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The Proxy Auto Configuration (PAC) file dynamic generator which allows you to specify the proxying rules and the PAC-file will be generated automatically.
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README.md
rules.json

README.md

universal-proxy-pac

Abstract

Sometimes you need to proxy the http(s)-traffic of specific app when you do its debugging or pentesting.

Setting the OS-wide global proxy isn't convenient sometimes because global proxy could break some system component functionality. For instance, if you need to proxy the traffic of some iOS app, you will notice that the only option you have is to set global iOS-wide proxy. However, doing this will break many iOS components. You will be even unable to run an app you are developing because the iOS needs to communicate with the Apple servers to check the code sign, and it uses the certificate pinning there.

The only way to solve this really painlessly is to use Proxy Auto Configuration (PAC) – a protocol of dynamic proxy setting. In this case, you can specify not a static system-wide proxy, but a URL, where the specifically crafted PAC-file is located. This file contains a JS-function, which will be evaluated by browser's or any other app's low-level HTTP-library before doing every HTTP-request. This function gets current requested URL and host and should return the proxy address for them. And, depending on the function result, the proxy for this request will (or won't) be set to some host and port. Thus, you can proxy only specific hosts traffic using PAC, the interaction with every other hosts will be performed directly.

However, the PAC-file is not something you will be glad to write by hand, especially if you need to cover a lot of hosts. And that's why I've made this tiny tool to help you.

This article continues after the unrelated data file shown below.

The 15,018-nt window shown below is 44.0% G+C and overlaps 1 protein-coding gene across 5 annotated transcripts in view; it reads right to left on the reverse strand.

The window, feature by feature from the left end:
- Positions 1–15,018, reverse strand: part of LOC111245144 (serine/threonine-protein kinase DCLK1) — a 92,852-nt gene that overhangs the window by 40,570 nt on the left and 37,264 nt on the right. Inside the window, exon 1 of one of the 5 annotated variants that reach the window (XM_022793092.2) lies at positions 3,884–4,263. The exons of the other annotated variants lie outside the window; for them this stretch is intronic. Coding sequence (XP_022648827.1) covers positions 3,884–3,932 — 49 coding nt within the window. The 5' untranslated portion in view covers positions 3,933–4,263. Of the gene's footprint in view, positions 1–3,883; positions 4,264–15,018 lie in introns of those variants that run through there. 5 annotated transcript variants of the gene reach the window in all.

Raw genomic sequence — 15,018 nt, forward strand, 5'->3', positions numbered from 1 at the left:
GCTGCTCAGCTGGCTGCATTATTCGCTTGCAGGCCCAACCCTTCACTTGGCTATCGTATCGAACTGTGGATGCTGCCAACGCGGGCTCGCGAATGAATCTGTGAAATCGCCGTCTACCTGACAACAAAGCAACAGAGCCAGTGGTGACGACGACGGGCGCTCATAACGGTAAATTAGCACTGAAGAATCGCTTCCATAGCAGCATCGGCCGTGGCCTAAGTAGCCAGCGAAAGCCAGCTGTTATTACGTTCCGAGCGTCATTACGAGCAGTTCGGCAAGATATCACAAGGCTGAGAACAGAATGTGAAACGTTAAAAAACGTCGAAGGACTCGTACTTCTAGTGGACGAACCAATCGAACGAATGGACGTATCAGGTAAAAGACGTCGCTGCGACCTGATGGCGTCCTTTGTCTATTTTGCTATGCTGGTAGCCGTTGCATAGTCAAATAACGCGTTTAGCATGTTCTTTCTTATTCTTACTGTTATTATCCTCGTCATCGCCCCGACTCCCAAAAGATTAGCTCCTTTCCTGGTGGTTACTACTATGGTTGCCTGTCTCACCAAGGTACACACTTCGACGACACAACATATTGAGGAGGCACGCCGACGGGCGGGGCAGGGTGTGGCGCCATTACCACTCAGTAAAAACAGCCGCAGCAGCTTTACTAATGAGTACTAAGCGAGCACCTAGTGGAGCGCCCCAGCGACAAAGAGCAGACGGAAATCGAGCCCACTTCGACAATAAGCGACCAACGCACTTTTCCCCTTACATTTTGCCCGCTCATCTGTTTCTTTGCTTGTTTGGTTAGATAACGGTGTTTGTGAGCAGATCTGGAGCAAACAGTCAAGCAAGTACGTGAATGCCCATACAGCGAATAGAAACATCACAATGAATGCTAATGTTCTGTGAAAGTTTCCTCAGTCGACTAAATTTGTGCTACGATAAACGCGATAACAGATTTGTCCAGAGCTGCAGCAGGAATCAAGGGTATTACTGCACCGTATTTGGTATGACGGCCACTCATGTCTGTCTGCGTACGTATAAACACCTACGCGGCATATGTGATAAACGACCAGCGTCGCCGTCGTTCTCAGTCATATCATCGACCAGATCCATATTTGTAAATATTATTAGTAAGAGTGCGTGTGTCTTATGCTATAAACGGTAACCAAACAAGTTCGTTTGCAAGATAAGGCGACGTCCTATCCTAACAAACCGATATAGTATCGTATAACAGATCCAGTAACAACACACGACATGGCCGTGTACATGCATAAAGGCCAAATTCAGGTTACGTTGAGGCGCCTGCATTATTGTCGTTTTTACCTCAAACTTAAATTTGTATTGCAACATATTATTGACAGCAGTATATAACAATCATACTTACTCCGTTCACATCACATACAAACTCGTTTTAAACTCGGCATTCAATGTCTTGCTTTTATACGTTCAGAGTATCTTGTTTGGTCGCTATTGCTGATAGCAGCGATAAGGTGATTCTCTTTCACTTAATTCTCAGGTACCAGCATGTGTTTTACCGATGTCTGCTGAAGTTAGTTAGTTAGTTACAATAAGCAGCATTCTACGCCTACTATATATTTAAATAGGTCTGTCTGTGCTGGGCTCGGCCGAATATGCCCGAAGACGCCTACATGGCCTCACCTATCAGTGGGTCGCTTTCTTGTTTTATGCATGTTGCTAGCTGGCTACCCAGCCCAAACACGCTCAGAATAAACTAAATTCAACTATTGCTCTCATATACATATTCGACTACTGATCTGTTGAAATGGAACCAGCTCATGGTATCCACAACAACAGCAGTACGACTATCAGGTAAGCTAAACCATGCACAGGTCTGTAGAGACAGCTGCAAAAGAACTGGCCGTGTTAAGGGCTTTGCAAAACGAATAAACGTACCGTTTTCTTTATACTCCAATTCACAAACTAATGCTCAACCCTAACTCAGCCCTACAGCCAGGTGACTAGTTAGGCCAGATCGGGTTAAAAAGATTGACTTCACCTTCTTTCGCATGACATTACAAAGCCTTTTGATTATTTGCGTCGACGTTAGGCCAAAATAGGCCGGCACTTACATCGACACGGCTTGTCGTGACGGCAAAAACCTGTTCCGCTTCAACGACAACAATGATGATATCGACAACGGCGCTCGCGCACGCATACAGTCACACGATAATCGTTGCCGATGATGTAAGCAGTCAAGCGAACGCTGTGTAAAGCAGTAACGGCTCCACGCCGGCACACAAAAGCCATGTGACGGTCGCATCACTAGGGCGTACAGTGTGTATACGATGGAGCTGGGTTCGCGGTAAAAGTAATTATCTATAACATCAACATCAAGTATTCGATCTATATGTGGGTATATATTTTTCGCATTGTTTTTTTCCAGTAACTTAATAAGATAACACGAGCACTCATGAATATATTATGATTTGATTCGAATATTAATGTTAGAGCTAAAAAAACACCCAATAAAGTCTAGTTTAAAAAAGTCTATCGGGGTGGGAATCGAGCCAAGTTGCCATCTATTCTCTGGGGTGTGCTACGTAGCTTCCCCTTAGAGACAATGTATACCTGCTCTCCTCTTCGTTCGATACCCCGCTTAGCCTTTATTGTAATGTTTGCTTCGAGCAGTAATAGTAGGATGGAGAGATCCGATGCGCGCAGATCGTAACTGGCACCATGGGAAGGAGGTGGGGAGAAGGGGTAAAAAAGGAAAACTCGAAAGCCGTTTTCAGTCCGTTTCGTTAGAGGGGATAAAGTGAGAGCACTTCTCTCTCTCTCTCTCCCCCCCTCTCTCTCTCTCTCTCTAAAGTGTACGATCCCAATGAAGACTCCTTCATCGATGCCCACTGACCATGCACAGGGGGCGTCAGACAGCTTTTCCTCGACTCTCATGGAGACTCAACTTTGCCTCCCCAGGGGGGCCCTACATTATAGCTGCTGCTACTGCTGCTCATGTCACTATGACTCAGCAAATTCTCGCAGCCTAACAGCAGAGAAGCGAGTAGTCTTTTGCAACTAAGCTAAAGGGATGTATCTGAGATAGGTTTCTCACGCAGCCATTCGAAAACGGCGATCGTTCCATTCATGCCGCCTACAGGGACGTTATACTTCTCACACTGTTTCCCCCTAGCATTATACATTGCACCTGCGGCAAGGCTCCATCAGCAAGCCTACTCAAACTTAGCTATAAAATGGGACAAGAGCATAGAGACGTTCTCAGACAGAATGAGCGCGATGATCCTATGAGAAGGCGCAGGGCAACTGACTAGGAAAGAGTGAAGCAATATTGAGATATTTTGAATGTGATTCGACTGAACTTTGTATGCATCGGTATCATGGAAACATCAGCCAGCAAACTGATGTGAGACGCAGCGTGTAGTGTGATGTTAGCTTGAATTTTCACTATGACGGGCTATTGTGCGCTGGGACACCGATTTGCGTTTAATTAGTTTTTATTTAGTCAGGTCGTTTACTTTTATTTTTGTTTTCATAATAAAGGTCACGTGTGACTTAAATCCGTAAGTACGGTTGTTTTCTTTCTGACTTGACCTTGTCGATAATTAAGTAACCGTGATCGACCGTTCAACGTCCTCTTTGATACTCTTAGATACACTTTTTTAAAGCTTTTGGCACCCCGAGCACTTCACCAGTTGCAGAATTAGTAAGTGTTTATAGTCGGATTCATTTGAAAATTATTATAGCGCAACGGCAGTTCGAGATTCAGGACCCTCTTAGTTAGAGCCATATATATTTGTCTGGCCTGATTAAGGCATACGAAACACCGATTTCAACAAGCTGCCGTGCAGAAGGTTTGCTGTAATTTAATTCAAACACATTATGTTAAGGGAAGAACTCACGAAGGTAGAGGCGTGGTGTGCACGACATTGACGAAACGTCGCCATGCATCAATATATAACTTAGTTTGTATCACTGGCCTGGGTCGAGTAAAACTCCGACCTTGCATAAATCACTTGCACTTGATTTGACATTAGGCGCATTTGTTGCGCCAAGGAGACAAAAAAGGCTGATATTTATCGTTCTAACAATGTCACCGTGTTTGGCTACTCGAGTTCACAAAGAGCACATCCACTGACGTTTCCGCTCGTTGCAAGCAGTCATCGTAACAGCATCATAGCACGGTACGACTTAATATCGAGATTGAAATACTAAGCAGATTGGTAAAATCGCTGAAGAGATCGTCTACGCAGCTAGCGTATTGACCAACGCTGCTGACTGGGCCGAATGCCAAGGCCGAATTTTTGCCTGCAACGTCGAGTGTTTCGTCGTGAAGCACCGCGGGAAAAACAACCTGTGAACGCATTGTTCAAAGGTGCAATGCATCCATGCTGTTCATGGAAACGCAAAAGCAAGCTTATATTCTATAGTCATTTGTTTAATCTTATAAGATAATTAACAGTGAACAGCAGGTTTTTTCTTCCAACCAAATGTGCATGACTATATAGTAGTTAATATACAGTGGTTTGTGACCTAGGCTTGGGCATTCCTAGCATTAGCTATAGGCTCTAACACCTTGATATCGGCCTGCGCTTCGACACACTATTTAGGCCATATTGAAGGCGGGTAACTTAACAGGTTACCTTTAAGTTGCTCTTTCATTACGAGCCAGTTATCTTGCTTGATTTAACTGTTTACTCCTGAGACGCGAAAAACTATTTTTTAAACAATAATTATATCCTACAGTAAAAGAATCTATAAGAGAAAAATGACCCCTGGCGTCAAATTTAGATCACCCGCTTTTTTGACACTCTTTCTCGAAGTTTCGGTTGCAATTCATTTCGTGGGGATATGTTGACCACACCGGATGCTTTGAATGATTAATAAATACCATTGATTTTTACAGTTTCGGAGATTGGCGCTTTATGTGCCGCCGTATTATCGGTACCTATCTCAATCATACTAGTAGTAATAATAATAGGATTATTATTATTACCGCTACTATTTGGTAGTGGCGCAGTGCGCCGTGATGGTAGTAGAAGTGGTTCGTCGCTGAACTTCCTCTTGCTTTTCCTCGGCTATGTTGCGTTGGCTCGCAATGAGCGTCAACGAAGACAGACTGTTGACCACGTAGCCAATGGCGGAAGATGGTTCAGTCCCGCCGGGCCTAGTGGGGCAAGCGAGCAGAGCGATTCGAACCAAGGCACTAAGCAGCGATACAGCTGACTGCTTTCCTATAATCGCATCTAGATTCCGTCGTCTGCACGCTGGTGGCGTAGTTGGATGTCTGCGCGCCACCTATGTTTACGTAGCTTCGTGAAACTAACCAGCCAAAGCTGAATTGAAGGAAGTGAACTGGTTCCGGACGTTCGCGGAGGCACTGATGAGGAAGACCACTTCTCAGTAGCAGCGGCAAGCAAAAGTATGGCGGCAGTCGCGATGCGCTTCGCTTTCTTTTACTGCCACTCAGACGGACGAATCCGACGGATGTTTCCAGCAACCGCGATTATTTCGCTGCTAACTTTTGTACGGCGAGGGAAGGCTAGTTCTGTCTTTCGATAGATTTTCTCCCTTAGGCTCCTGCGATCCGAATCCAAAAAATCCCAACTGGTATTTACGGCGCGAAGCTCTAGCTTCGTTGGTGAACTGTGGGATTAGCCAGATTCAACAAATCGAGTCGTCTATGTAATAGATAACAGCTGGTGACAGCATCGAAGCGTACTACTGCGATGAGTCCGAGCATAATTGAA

It's implemented in both Python and PHP so you can use an implementation that's more convenient for you.

Usage

Clone a project to a server which is accessible by the device, where the proxied app is located. Redact the rules.json file in a following way:

{
  "127.0.0.1:8080": [
    "*.google.com",
    "facebook.com"
  ],
  "127.0.0.1:9090": [
    "*.a.com",
    "*.b.com",
    "*.cn"
  ]
}

The key is a proxy host and port, and the value is a list of domains should be proxied there.
You can use a wildcards, as in above example. Then, depending on the interpretation you need to use.

PHP

Just bring a pac.php file together with rules.json in some Apache or the Nginx webserver directory.
Set your device PAC URL to the corresponding one (e.g. http://<YOUR_HOST>/some/path/pac.php).
Now every domains, you've set at rules.json, traffic will be going through the corresponding proxy you've specified there.

Python

First, install the dependencies:

sh python/setup.sh

Then run a webserver with

python python/pac.py

Set your device PAC URL to the following: http://<YOUR_HOST>:3128/).
Now every domains, you've set at rules.json, traffic will be going through the corresponding proxy you've specified there.

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